Shmuly Yanklowitz

It’s time to turn our attention to actual genocides

(Wikimedia Commons)
(Wikimedia Commons)

Since Oct. 7, the word “genocide” has become a catchphrase, a blood libel against Jews and a way to silence political opponents. This is of course a problem for Jews and Israelis, but the damage goes even further: Cheapening the word makes us forget that genocide is still a real and terrible thing. How, for instance, are we to describe the genuine genocide of Uyghurs going on in China?

The word genocide was coined in 1944 by the Jewish and Polish lawyer Raphael Lemkin, to describe what Nazi Germany was doing to both the Jewish and Polish peoples. Genocide, according to Lemkin, is “the destruction of a nation or an ethnic group.” Given the scale of the atrocities of that time, genocide of course became the ultimate accusation; a regime committing genocide is the epitome of evil.

While the imperative to fight against genocide is self-evident according to universal human values, the Jewish tradition calls us to action by directly commanding us to counter such injustices.

First, we’re taught in the Torah, “You shall not stand idly by the blood of your neighbor” (Leviticus 19:16). And from this the Talmud derives, “One who sees another drowning in a river, or being dragged away by a wild animal, or being attacked by bandits, is obligated to save him” (Sanhedrin 73a).

Our Jewish inheritance shows us that we cannot see injustice as being someone else’s problem. It is our duty as people to protect one another.

And, lest we think that our only responsibility is to our fellow Jews, we see that the great 18th-century rabbi Yaakov Emden wrote, “A Jew with political responsibility … has the obligation to rescue the oppressed from the hands of the oppressor by all means available, whether by direct action or through political effort, regardless of whether the oppressed is Jewish.”

The contradiction inherent to being a human is that, though all people are made in the image of God, all people are unique. In fact, it is precisely each person’s uniqueness that makes them so infinitely valuable. Maimonides wrote in his Mishneh Torah:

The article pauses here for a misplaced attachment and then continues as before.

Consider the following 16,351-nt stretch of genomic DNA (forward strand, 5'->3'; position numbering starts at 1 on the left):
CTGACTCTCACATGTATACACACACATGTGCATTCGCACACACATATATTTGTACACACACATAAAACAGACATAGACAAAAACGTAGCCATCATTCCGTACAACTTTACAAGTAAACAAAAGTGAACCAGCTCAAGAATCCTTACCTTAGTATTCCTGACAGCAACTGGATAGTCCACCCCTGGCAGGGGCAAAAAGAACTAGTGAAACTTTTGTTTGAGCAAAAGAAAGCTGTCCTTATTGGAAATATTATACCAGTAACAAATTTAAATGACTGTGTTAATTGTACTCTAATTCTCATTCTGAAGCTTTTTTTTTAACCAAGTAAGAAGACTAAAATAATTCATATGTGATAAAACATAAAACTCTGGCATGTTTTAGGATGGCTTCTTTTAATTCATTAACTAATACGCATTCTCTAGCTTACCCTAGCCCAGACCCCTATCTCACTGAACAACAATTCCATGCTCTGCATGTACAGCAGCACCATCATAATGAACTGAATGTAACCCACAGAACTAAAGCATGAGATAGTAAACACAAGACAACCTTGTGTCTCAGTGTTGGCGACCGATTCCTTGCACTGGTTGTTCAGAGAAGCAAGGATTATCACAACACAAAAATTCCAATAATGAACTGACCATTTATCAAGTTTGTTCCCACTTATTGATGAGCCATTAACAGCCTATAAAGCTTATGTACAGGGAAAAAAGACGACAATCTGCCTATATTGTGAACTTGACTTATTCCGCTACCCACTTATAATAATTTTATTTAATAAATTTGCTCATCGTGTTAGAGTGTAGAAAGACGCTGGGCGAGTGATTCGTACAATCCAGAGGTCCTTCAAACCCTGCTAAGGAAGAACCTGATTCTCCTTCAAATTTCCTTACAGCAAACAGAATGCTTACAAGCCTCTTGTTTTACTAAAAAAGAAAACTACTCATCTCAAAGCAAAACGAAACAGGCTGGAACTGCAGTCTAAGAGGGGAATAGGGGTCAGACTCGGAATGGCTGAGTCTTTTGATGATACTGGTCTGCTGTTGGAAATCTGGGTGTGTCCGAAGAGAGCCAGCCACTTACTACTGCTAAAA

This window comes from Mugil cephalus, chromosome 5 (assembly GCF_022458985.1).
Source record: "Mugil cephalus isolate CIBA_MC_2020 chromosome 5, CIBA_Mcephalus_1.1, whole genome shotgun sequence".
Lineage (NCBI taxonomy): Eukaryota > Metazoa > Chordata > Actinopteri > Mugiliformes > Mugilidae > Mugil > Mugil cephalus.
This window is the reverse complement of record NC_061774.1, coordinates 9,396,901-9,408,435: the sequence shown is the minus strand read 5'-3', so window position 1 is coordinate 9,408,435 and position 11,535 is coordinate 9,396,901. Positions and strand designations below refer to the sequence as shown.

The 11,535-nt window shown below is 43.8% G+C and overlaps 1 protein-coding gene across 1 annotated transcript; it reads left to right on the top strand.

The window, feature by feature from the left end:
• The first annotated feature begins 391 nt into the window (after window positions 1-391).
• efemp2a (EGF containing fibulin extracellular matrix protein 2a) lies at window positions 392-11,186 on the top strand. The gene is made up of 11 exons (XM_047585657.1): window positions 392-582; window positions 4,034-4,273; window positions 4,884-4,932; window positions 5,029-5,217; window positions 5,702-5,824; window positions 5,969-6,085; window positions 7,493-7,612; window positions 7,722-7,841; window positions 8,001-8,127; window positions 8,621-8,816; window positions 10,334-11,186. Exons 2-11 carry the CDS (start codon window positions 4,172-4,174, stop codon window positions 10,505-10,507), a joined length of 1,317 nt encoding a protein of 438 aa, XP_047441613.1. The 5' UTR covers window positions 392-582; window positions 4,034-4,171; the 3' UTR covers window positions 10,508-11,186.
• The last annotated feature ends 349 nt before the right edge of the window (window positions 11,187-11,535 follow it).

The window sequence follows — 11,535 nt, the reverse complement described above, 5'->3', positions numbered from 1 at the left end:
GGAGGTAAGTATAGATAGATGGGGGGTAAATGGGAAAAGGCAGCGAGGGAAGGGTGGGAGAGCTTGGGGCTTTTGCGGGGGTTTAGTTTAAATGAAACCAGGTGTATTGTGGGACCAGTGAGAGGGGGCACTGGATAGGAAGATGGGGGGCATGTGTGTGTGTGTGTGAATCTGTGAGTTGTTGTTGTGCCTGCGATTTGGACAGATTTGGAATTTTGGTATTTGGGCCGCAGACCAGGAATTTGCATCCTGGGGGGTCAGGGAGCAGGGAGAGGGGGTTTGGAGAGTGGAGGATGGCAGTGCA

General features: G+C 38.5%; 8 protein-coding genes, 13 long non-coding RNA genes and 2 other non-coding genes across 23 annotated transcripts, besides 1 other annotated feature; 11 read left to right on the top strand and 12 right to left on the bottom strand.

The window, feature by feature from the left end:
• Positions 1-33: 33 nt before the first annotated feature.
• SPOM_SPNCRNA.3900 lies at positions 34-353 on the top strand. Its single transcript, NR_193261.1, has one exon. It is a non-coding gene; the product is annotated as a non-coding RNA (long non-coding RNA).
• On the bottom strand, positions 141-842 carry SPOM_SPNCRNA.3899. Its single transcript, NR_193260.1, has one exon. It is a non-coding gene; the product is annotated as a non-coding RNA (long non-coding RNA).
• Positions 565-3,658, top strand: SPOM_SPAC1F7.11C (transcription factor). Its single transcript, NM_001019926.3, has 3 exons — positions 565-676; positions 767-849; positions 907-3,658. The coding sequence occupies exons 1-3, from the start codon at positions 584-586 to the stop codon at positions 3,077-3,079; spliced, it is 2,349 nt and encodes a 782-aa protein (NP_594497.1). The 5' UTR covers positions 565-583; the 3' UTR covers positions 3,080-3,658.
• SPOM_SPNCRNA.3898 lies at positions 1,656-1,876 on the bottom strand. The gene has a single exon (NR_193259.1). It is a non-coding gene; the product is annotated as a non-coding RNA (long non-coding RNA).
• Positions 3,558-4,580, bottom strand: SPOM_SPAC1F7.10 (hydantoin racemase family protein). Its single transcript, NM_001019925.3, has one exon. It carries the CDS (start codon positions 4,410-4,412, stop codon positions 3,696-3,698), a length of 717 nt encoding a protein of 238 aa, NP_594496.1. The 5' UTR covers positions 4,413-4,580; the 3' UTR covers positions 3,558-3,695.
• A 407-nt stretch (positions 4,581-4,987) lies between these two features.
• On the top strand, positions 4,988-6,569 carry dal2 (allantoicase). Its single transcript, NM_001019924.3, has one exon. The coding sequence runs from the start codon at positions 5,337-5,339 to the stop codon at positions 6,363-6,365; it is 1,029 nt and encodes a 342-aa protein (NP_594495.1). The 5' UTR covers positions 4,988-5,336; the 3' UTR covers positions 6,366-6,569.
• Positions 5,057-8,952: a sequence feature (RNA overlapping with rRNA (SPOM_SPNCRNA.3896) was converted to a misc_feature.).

For this reason, Adam was created alone, to show that should anyone destroy a single life he shall be called to account as though he had destroyed a complete world; and should anyone preserve a single life, he is credited as though he had preserved a complete world. Furthermore, all [humans] are fashioned after the pattern of the first [human], yet no two faces are exactly alike. Therefore, every [person] may well say: For my sake the world was created.

So too, ethnic and religious groups are valued not only for the individuals they contain, but for their uniqueness in relation to other peoples. The Jewish singer Theodore Bikel, when asked why he sang seemingly outdated songs in Yiddish and Hebrew, would say, “I see human culture as a beautiful garden, full of beautiful flowers — and my flower is a Jewish flower. It is not better or more beautiful than the other flowers, but it is mine: and if I don’t tend to it, it will wither, and die.”

(Wikimedia Commons)

God wants diverse societies. God doesn’t want any group of society wiped out. It’s not just that human life matters. The diversity of human life matters.

April 18 and 19, shortly before this coming Passover, The Elie Wiesel Foundation for Humanity is having the biggest-yet conference on the Uyghur genocide, at 92NY in New York City. With Pesach in mind, Jews should see another dimension added here by the Jewish tradition: China is acting like today’s Pharaoh, putting Uyghurs in reeducation camps and using them for slave labor. Together with the rest of the human-rights community, we will build the movement that is going to be in solidarity with the Uyghur activist community, advocate for politicians to take a stand against China’s actions and pressure corporations to give transparency on the sources of their labor — so that we can move toward an end of current-day oppression and slavery. Questions can be directed to

This is the moment where we must tap into the powerfully felt desire of this new generation to stand up against genocide. Inspired by Elie Wiesel’s legacy, and in memory of all victims of the Holocaust, we must defend the Jewish people from being attacked for our attempts to prevent Hamas from ever again exercising its genocidal intent. But we must also harness this energy for righteousness toward standing up to a superpower whose influence can be felt in the threads of the clothes we wear in this largest state-driven bureaucratized genocide of another people since the Holocaust.

(Wikimedia Commons)

In recent months, we’ve been intensely focused on the wellbeing of Jewish community — and for good reason. And yet, if we are to remain true to who we are, if we are to truly keep the Jewish tradition alive, we must continue to live out our Jewish imperatives in the world.

About the Author
Rabbi Dr. Shmuly Yanklowitz is the President & Dean of the Valley Beit Midrash (Jewish pluralistic adult learning & leadership), the Founder & President of Uri L’Tzedek (Jewish Social Justice), the Founder and CEO of Shamayim (Jewish animal advocacy), the Founder and President of YATOM, (Jewish foster and adoption network), and the author of 22 books on Jewish ethics. Newsweek named Rav Shmuly one of the top 50 rabbis in America and the Forward named him one of the 50 most influential Jews. The opinions expressed here represent the author’s and do not represent any organizations he is affiliated with.
Related Topics
Related Posts